Prepregnancy Migraine Tied to Adverse Pregnancy Outcomes

Higher risk seen for preterm birth, gestational hypertension, and preeclampsia

Sinus,Sinusitis, or rhinosinusitis concept. Asian woman suffers from headache, migraine, thick nasal mucus, and face pain symptoms.
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THURSDAY, Feb. 16, 2023 (HealthDay News) -- A history of migraine before pregnancy is associated with a higher risk for adverse outcomes during pregnancy, according to a study published online Jan. 19 in Neurology.

Alexandra C. Purdue-Smithe, Ph.D., from Brigham and Women’s Hospital in Boston, and colleagues examined associations of self-reported physician-diagnosed migraine with adverse pregnancy outcomes. The analysis included data from 30,555 incident pregnancies among 19,694 participants in the prospective Nurses' Health Study II (1989 to 2009).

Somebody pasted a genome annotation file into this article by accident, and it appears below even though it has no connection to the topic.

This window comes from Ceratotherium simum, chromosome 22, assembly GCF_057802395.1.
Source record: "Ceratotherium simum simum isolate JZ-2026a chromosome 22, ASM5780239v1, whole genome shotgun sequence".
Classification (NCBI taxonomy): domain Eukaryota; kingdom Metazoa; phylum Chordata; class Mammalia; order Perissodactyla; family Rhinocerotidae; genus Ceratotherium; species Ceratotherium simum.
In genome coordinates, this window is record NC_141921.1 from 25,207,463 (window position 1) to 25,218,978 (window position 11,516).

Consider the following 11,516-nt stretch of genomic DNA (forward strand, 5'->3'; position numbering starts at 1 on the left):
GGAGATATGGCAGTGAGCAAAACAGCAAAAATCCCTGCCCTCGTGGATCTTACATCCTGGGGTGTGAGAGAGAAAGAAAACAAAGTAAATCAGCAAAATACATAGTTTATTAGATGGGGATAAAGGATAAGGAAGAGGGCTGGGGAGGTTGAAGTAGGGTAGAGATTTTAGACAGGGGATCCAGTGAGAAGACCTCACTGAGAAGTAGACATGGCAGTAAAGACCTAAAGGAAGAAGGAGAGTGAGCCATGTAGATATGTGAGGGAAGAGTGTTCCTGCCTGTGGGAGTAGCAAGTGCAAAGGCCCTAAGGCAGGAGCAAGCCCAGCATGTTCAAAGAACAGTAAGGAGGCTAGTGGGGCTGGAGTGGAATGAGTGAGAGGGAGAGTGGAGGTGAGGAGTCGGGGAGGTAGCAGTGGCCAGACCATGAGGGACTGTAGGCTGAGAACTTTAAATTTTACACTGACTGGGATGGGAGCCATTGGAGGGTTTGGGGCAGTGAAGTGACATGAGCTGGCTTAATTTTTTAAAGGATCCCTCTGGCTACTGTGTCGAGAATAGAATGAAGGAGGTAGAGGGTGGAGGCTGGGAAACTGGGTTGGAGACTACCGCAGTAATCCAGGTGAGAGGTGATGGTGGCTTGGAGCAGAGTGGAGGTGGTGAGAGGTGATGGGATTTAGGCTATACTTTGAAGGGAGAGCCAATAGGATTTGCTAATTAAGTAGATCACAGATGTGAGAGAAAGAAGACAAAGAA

The researchers found that when adjusting for age, adiposity, and other health and behavioral factors, prepregnancy migraine (11 percent) was associated with higher risks for preterm delivery (relative risk [RR], 1.17; 95 percent confidence interval [CI], 1.05 to 1.30), gestational hypertension (RR, 1.28; 95 percent CI, 1.11 to 1.48), and preeclampsia (RR, 1.40; 95 percent CI, 1.19 to 1.65) compared with no migraine. However, migraine was not associated with low birth weight (RR, 0.99; 95 percent CI, 0.85 to 1.16) or gestational diabetes (RR, 1.05; 95 percent CI, 0.91 to 1.22). Preeclampsia risk was somewhat higher among participants with migraine with aura (RR, 1.51; 95 percent CI, 1.22 to 1.88) than among those with migraine without aura (RR, 1.30; 95 percent CI, 1.04 to 1.61) compared with no migraine. But other outcomes were similar, regardless of migraine phenotype.

"Migraine history, and to a lesser extent migraine phenotype, appear to be important considerations in obstetric risk assessment and management," the authors write.

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Lori Solomon

Lori Solomon

Medically reviewed by Mark Arredondo, M.D.

Updated on February 16, 2023

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